Go back to how you felt when you first fell down Mandela Effect rabbit hole. Remember how certain you were about the changes you resonated with? Remember how everything in your gut told you that this change is, what is commonly referred to as, an “anchor memory”? These were the changes that you could hang your hat on.
When you’re in grade school you are tested, not to determine your level of intelligence necessarily, but to determine your ability to recall. You are graded on how well you can remember formulas and how to use them, the capitals of states, the names of presidents, historical events, etc. This same grading continues on into college. If you’re an art major you must memorize artist names, historical facts, if you’re a business major, you must know how to define and explain supply and demand, what is target marketing, etc. You study, sometimes, cram the night before, trying to memorize loads of details so that you can recall them. If you were born before the explosion of cell phones and the internet, you had to memorize phone numbers, song lyrics, addresses, all types of things because at that time there was no “ok google”. You drove around with internal navigational ability, and if that area was weak you would purchase a printed map from a nearby gas station.
An excerpt by Gretchen L. Schmelzer, PhD (Psychology):
Repetition is the most familiar learning tool –everyone has memorized facts or vocabulary words by repeating them, and some have improved basketball free-throw shooting or playing piano scales through practice. Repetition creates long term memory by eliciting or enacting strong chemical interactions at the synapse of your neuron (where neurons connect to other neurons). Repetition creates the strongest learning—and most learning—both implicit (like tying your shoes) and explicit (multiplication tables) relies on repetition. It is also why it is so hard to make behavior change, because the new behavior must be repeated for so long—and the old behavior must be held in check.
Read Gretchen L. Schmelzer, PhD’s full article “Understanding Learning and Memory: The Neuroscience of Repetition”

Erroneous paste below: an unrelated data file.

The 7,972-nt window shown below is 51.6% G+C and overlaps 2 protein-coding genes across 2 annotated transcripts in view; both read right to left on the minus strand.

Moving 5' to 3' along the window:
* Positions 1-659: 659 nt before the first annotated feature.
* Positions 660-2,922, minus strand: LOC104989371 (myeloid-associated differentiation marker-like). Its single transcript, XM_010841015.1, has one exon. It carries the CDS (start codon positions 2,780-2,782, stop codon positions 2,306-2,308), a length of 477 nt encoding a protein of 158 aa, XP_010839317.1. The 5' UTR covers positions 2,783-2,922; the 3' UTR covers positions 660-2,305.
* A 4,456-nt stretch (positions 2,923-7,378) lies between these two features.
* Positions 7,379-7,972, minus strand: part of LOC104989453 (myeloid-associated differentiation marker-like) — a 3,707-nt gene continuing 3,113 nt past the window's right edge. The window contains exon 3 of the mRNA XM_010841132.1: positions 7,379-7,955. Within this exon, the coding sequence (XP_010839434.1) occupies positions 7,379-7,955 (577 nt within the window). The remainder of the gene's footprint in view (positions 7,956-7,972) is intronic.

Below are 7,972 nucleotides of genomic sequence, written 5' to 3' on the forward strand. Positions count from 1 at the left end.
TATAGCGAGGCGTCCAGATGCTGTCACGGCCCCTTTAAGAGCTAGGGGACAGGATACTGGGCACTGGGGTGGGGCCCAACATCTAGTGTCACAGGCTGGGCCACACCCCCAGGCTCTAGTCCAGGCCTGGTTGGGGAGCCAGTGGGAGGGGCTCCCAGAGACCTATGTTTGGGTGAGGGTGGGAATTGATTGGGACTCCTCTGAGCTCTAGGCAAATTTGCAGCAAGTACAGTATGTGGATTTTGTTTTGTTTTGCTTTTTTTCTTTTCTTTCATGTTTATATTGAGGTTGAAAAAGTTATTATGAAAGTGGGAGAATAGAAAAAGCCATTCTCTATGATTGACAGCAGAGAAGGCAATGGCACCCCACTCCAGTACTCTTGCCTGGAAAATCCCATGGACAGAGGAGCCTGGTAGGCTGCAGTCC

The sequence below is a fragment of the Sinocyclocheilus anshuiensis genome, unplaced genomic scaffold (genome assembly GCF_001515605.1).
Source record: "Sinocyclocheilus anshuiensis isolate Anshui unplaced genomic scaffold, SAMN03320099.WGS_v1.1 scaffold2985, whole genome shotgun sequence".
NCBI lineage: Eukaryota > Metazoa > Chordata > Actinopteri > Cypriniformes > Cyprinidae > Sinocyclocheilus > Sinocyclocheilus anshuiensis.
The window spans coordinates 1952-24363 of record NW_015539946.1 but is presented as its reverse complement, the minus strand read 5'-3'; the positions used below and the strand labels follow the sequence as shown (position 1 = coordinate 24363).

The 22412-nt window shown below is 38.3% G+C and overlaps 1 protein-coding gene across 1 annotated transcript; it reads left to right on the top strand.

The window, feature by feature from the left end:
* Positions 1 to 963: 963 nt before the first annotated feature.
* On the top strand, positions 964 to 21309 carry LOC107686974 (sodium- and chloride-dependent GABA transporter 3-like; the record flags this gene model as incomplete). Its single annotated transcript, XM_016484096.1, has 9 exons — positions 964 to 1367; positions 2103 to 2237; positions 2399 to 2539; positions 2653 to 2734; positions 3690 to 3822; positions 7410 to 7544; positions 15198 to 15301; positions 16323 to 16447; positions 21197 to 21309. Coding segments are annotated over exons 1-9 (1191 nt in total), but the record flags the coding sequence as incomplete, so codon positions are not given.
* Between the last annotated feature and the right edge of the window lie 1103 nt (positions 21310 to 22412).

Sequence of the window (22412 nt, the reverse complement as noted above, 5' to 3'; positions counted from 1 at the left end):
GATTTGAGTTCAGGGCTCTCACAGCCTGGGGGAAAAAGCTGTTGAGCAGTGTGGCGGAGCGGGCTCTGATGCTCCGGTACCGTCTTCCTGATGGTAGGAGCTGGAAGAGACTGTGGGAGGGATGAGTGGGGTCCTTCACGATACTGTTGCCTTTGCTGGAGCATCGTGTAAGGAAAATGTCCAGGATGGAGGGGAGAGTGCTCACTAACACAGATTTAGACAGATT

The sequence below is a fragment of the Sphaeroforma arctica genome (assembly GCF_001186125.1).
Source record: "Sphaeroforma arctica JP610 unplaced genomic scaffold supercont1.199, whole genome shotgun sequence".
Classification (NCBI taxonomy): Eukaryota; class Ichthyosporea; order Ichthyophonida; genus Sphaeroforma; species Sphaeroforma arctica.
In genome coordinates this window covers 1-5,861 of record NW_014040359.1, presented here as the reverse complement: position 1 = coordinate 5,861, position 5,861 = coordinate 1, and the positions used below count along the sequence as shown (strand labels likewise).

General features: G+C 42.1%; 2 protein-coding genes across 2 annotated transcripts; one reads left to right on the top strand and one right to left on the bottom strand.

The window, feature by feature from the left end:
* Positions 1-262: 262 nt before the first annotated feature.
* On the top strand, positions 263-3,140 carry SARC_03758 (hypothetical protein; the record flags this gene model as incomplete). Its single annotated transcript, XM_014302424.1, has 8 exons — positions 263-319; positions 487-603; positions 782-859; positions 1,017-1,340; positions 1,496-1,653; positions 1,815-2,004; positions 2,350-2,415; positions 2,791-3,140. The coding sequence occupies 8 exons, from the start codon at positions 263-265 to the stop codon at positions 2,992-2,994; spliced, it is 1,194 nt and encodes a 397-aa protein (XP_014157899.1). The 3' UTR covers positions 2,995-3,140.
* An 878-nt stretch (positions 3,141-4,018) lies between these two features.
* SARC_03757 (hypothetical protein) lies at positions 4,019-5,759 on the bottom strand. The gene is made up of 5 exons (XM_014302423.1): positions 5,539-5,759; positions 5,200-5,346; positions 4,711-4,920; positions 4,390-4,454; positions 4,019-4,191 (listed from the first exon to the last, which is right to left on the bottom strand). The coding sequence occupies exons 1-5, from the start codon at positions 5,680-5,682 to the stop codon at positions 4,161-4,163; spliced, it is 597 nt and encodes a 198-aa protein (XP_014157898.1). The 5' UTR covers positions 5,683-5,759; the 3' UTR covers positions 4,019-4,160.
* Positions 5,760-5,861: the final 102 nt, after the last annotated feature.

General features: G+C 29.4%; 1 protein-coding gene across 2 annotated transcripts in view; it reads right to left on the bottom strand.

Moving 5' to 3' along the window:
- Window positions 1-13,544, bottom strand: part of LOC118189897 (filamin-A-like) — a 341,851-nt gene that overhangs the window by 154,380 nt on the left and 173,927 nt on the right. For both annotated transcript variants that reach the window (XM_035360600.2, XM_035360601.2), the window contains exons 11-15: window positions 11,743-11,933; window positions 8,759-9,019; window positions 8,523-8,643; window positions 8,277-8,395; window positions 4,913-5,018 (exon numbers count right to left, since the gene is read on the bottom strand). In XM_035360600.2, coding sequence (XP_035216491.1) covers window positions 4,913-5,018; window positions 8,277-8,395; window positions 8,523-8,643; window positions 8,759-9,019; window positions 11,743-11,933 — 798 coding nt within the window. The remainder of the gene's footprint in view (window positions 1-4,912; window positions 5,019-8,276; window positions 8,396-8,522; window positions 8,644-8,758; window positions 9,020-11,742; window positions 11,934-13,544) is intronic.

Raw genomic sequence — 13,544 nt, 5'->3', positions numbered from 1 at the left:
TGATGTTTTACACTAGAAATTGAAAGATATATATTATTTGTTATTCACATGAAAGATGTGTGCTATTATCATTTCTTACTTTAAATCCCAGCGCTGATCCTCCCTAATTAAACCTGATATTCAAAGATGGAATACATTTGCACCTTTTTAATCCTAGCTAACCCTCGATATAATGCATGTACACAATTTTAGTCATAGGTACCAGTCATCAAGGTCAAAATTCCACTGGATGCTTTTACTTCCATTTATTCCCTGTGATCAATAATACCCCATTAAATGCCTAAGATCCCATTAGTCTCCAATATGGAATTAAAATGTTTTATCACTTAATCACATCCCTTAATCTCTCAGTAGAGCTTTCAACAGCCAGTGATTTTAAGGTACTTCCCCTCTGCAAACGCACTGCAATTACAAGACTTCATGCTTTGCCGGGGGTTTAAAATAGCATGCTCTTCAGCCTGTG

We can say with a certain level of certainty that what we consider “anchor memories” are pretty well ingrained in our minds like nails in a block of wood. No one can force them out. So, it makes perfect sense to feel a little bit defensive when someone tries to tell you that your memory of a song is faulty when you know for certain, it is not. You’ve spent half your life being forced to memorize things and creating strategies on how to improve your memory. There has been a surge in the number of articles popping up across the internet telling you why you can’t trust your memory, audio and visual tests to convince you that you aren’t seeing or hearing what you think you are. Yanny versus Laurel anyone? Why do you think this is happening?
We live in an age where we no longer have to memorize phone numbers, when to walk the dog, addresses or even birthdays. We use our cell phones to set reminders on everything from the super important to the mundane. We rely heavily on technology to tell us how to get to the grocery store that is less than 5 miles away.
So yes, some changes you can agree on. But there are times when you are presented with an effect that you are not strongly connected to. Be careful not to feel pressured or to force your brain into creating it as a change in your reality. The presenter may become frustrated, or angry, or want to debate it with you but you can always opt to leave the conversation. Don’t let your differences in memory become an upsetting situation. That particular change is clearly not an anchor memory. These uncertain ME’s have the danger of becoming real to you by mere power of suggestion. Your brain is so powerful that it can recreate memories -in the same manner that people who don’t see the mandela effects have been known to recall our exact same memories when asked in trivia-style fashion, but then almost immediately they accept the reality of the way it is now, completely overwriting their own memories with lightning speed.
Don’t Lose Your Edge
You are still capable of retraining (or reprogramming) your brain to recall just as well now as you once could. And, if you never could, now is the perfect time to start. This week, take some time to memorize at least 3-5 important phone numbers. If you are successful by the end of the week share this idea with others and encourage them to do the same exercise. Look for brain training game apps on your devices, play memory cards, watch change blindness videos, etc, and see if you can improve your memory skills over time. In the meantime, play our memory game below!
Play Memory Game
Look for an article coming soon on “Natural Ways to Improve Your Memory”. Have a comment? Leave one below or join the discussion on facebook.